Watchdog's Bruce Parker joins Eric Boehm on this week's edition of the podcast to discuss the travel bans and their apparently uselessness. Vermont is one of four states to ban officials from traveling to Mississippi since the state passed its religious freedom law last month.

It's probably not going to hurt Mississippi all that much: Vermont spent a mere $500 on travel to the state last year.

To the extent that these bans have any impact at all, they will hurt small businesses -- not the state's bottom line.

Then, Todd Gaziano sits down to chat about the Pacific Legal Foundation's fight against the EPA's latest overreach.  Gaziano is the executive director of the PLF's Washington, D.C., office, where attorneys recently had oral arguments before the SCOTUS in the U.S. Army Corps of Engineers V. Hawkes case.  The case will determine whether Americans have the right to appeal to a court when the EPA issues a wetlands determination.

All that, plus the Nanny State of the Week and our Picks of the Litter, on this edition of the Watchdog Podcast.

Apr 8, 2016

Is Wisconsin the beginning of the end for Donald Trump's presidential ambitions? Or was the Badger State just a bump in the road?

Only time will tell, but one thing is clear: Trump got thumped in Wisconsin on Tuesday night. Ted Cruz won 48 percent of the vote and collected 36 of the state's 42 GOP delegates, leaving just six for The Donald.

Eric Boehm and Matt Kittle take stock of Cruz' victory in Wisconsin and look ahead to the next big primary in New York. A win there for Trump could erase the bad loss in Wisconsin, but it is now looking less and less likely that anyone will head to the Republican convention with a majority of the delegates.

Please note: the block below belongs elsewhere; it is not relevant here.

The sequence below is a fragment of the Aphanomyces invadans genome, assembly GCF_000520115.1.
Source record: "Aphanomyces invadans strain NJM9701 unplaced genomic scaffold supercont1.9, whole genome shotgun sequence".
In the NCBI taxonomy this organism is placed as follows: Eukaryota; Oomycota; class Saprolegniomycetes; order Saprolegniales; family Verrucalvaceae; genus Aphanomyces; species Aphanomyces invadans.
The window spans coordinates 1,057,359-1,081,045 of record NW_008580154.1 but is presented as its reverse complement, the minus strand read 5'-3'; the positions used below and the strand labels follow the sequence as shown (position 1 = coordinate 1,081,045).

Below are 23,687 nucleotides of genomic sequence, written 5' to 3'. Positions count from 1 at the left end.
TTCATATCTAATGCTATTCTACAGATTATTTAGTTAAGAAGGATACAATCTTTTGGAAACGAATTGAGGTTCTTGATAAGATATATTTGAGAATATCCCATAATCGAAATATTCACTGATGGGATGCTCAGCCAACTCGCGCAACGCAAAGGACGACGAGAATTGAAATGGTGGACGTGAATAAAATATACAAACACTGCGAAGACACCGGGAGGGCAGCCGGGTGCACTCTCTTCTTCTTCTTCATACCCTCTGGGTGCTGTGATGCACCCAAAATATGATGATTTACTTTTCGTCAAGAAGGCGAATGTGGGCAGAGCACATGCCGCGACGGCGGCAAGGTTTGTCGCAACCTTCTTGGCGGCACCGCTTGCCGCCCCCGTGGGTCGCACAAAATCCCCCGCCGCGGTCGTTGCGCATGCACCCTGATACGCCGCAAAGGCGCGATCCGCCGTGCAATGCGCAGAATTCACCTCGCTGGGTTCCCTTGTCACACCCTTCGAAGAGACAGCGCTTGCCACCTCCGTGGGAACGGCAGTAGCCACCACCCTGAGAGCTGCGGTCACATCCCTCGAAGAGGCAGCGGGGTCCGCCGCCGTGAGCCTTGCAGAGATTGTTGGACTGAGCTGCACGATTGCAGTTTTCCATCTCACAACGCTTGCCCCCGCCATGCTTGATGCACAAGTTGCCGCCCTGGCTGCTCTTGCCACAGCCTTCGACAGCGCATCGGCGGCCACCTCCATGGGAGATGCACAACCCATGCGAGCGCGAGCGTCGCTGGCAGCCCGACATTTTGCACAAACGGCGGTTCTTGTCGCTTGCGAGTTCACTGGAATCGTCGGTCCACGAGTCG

Then, Kittle and Boehm discuss Merrick Garland, the man selected by President Barack Obama to fill the vacancy on the Supreme Court. Though Garland is positioned as a moderate who has sided with conservatives and liberals at different times during his judicial tenure, he might be better described as an authoritarian. As A. Barton Hinkle wrote this week in the Richmond Times-Dispatch, Garland has a long record of siding with the government when he's been asked to rule on contentious issues. It's a record that should concern anyone who is interested in small government, civil liberties or gun rights.

All that, plus a look at civil asset forfeiture in Texas and our Nanny State of the Week, on this edition of the Watchdog Podcast.

Mar 18, 2016

Ohio Gov. John Kasich won the primary election in his home state on Tuesday night.  That's the bare minimum that can be asked of a presidential candidate -- ask U.S. Sen. Marco Rubio about that -- but Kasich is hoping that his first win might be the start of something special for him.

Jason Hart, a national reporter for Watchdog who lives in Ohio, says it would indeed take something special for Kasich to have a chance at catching Donald Trump and Ted Cruz for the GOP nomination. It's almost mathematically impossible for him to finish with the most delegates, but with the Republican National Convention in Cleveland, Kasich might be hoping for a little more home cooking in August.

But Kasich's whole campaign has been a Cinderella run.  He entered as one of many governors running for president, and has unexpectedly outlasted Jeb Bush, Chris Christie, Rick Perry and Scott Walker.

Also this week: A look at Sunshine Week, and the always-important issue of government accountability and transparency. Matt Kittle sits down to discuss an Open Records victory in Wisconsin.